Finding Remnants of the Tethys Oceans in Indonesia: Sutures of the Terranes Amalgamation and Petroleum Implications

Proceedings, Indonesian Petroleum Association
Thirty-Fourth Annual Convention & Exhibition, May 2010

Finding Remnants of the Tethys Oceans in Indonesia: Sutures of the Terranes Amalgamation and Petroleum Implications

Awang Harun Satyana*
* BPMIGAS

Abstract
Indonesia was built by a number of terranes rifting and drifting from Gondwana during Early Devonian to Paleogene. Separation of the terranes from Gondwana was accommodated by opening of a series of successively Tethyan oceans called the Paleo-Tethys, Meso-Tethys and Ceno-Tethys. The amalgamation of the terranes had closed these Tethys oceans to become sutures. Finding remnants of the Tethys oceans is therefore recognizing their sutures.

The study found five belts of sutures preserving the Paleo-Tethys, Meso-Tethys and Ceno-Tethys oceans in Indonesia. The sutures are made up of oceanic affinities. The Paleo-Tethys sutures are: (1) Karimun-Bangka suture in east offshore Sumatra marking the amalgamation between East Malaya and Sibumasu (Malacca part) terranes and (2) Natuna-Belitung suture marking the amalgamation between Southwest Borneo and East Malaya terranes. The Meso-Tethys sutures are: (1) Takengon-Bandarlampung suture in western Sumatra marking the amalgamation between Sibumasu (Mergui part) and Woyla terranes and (2) Meratus-Bawean suture marking the amalgamation between Southwest Borneo (Schwaner part) and Paternoster-Kangean terranes. The Ceno-Tethys suture is East Sulawesi Ophiolite Belt marking the suture of amalgamation between the Banggai microcontinent and western Sulawesi terrane.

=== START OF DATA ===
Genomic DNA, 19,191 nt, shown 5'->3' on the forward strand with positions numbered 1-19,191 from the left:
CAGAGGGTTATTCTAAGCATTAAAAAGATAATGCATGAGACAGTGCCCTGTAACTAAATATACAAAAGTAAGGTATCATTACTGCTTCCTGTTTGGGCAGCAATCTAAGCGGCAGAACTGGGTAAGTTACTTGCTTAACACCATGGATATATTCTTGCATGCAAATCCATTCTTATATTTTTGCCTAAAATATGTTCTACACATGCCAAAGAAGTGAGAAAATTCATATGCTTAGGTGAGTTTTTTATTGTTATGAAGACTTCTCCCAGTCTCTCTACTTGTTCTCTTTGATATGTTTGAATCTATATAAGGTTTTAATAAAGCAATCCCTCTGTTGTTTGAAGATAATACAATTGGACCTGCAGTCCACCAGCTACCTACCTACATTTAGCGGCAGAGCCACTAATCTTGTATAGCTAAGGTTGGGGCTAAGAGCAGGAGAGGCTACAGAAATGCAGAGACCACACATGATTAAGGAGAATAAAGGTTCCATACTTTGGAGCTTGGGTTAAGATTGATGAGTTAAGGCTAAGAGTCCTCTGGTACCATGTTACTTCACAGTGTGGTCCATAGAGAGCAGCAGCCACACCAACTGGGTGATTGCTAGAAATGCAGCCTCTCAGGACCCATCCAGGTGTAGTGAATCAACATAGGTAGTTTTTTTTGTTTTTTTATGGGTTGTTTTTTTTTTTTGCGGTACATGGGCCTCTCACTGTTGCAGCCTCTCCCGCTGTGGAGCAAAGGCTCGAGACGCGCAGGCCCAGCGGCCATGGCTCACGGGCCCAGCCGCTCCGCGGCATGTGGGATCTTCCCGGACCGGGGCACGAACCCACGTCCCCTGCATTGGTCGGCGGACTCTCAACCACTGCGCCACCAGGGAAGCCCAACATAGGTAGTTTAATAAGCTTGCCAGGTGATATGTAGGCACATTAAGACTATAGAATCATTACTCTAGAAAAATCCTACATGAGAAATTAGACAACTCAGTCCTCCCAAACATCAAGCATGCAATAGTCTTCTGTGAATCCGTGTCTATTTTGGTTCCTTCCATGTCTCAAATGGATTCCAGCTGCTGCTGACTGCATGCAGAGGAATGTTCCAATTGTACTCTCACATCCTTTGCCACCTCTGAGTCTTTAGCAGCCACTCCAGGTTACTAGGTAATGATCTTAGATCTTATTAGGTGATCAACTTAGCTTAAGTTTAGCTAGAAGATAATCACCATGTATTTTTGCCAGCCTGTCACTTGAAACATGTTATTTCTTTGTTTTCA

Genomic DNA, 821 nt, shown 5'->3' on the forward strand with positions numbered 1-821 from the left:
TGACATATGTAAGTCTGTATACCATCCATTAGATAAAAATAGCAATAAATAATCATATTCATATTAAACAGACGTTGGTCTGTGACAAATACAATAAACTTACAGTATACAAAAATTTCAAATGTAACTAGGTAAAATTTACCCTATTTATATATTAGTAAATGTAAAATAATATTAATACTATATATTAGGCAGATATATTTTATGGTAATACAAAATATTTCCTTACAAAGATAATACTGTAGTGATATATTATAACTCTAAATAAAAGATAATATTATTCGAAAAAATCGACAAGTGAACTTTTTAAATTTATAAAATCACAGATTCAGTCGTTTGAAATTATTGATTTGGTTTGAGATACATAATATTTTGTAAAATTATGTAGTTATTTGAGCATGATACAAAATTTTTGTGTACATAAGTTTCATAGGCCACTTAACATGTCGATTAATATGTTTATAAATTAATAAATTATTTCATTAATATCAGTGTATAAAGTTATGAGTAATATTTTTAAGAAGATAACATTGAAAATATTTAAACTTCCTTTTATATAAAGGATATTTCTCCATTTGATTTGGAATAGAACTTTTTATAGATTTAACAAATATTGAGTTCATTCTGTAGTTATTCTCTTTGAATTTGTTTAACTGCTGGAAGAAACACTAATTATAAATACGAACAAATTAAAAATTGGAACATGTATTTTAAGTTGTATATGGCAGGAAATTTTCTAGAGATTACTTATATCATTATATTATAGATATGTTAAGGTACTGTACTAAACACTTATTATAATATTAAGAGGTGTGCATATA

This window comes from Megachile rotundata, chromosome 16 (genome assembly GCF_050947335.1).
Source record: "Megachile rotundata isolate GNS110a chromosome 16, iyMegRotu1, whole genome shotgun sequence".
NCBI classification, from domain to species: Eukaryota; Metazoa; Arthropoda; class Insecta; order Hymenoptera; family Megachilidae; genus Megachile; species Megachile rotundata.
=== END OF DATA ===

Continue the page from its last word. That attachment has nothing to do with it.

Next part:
Several sedimentary basins in Indonesia had developed in association with reactivation of these Tethys sutures. Ombilin pull-apart basin developed associated with reactivation of Meso-Tethys Takengon-Bandarlampung suture in West Sumatra area. Producing Barito and Banggai basins developed related to uplifts of the Meratus and East Sulawesi sutures, respectively. The suture has also been known affecting thermal history of sedimentary basins such as the Mutus Assemblage, a splay of Paleo-Tethys suture in CentralSumatraBasin. Recognizing sutures of Tethyan oceans in Indonesia is important for understandings of tectonic concept of ‘from Gondwana dispersion to Asia accretion and its associated sedimentary basin formation.

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